The debate about nationalisation is a symptom of this – not the root cause. The populist left invests the public sector with inherent virtue, and the pluralist left does not. Hence, the debate becomes a matter of faith – rather than a conversation about what balance of public and private works best to support the poorest in society. The populist mythology means that those who take the social democrat position on nationalisation are caricatured as self-interested ‘centrists’.

I was intrigued by your analysis of the three dominant myths of the populist left – the Dark Knight, the Puppet Master and the Golden Era. Can you briefly explain them, and maybe how you came up with them?

The Dark Knight, Puppet Master and Golden Era, are the three populist vices of the left. I started thinking about them in the early days of Corbyn’s leadership, as shorthand terms for separating out and describing the assumptions, within his politics, which I couldn’t subscribe to.

The Dark Knight represents the moral struggle between left-wing virtue and right-wing self-interest. It breaks people and issues down into a series of conflicts of good against bad.

The Puppet Master myth is about power and control. It essentially says we live in a thinly disguised dictatorship run by elites – not in a complex democracy.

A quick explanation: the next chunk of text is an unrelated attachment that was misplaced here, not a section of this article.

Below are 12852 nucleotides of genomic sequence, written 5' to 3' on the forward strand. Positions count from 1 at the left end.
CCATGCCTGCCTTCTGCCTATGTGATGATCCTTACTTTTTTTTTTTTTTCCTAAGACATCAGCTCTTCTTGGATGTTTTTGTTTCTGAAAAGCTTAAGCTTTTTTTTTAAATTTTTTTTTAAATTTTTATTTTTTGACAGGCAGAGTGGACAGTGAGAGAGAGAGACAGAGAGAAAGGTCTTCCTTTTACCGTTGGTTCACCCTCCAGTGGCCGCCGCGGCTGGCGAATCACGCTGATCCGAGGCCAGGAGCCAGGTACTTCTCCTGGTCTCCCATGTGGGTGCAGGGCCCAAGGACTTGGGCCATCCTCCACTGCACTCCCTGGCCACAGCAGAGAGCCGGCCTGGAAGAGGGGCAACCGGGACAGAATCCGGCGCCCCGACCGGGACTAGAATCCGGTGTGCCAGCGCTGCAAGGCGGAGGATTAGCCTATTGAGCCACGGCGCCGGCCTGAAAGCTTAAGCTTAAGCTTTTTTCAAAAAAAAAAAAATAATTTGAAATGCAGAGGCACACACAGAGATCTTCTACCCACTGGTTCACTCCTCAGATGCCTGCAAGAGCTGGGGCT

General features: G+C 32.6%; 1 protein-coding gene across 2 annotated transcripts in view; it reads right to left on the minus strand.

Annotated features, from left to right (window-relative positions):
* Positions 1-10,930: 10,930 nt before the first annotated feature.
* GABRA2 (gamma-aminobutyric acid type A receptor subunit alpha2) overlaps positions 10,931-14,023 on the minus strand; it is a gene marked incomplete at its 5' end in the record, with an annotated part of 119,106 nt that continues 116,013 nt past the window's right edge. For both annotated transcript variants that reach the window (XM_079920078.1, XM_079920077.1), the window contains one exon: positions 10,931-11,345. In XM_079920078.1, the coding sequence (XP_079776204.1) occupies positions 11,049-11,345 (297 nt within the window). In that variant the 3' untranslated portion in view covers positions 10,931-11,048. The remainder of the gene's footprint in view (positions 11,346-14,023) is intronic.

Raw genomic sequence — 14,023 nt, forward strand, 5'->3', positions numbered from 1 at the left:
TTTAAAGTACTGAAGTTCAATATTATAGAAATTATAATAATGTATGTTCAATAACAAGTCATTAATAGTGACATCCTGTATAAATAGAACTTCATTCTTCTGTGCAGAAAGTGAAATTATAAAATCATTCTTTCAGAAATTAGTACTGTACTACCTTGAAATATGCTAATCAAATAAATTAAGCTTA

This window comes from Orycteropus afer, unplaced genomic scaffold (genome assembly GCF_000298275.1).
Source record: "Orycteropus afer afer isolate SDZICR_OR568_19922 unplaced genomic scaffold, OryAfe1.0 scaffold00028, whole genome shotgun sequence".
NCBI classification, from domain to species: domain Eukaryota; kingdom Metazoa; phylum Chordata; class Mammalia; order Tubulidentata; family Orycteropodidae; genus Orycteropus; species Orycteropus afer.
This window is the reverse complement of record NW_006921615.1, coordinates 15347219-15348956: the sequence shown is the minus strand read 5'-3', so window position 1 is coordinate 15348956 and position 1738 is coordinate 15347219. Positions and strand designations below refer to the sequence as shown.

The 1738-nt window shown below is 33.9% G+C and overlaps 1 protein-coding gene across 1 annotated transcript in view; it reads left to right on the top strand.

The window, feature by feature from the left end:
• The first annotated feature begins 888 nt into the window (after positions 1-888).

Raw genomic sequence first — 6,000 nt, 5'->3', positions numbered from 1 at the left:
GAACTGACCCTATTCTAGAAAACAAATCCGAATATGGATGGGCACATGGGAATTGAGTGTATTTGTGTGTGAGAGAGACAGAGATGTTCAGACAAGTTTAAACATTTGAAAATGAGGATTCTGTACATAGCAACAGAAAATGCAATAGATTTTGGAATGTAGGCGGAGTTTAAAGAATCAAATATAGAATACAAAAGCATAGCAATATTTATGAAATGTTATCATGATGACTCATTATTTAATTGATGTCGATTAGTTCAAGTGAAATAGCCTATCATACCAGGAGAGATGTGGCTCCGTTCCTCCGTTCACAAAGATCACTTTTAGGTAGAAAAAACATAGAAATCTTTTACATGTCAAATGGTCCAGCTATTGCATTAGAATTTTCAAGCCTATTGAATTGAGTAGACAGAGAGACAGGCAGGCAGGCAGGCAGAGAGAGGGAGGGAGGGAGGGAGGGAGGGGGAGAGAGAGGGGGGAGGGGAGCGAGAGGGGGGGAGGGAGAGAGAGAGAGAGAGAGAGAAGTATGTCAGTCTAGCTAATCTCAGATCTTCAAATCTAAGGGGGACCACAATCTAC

The Golden Era is a story based on a ‘spirit of socialism’ in the 1950s or before that, which has supposedly been destroyed by a ‘neoliberal’ modern world.

These are, in many ways, founding myths for the left. They define Labour as a party of valiant struggle – against an immoral enemy, an all-powerful oppressor or a dystopian future. And they therefore confine us to opposition – as well as leading to ethical dead-ends, such as the anti-Semitism crisis.

But can the populist left be separated from these myths? Is there a realistic chance once Corbyn has gone – or are they too deeply implanted in the populist left psyche? And related to that – is there any chance of Labour returning to being a more ‘broad tent’ or is it doomed, slowly or quickly, to split?

I cannot see how, without directly taking the myths on, Labour can recover from its present position. There needs to be an effort to say that the problem for the last four years was Labour’s populist and intolerant approach – it was not to do with degrees of leftism. And, tied up in this, we have to articulate clearly that you can believe strongly in social justice, equality and redistribution of wealth without succumbing to sectarianism, conspiracy theories and nostalgia.

In fact, we need to go further, and argue that true radicalism is only possible, within a democracy, if we dispense with the populist myths. They distort our vision and reduce the left to empty gestures and futile stances.

I hope that a candidate will emerge who is able to make this argument.

The alternative is to slowly coax the far left away from its populist urges, over the next decade or so. But the ‘long road back to power’ is currently so long that it feels like there must be a better way.

I don’t know what the chances are of a split. But if Labour continues to choose its current brand of left populism, then something surely has to give.

Chris, thanks for agreeing to be interviewed. It’s been fascinating.

No problem, Colin. Thank you.

Chris Clarke tweets at @WarringFictions. You can read more about the book here: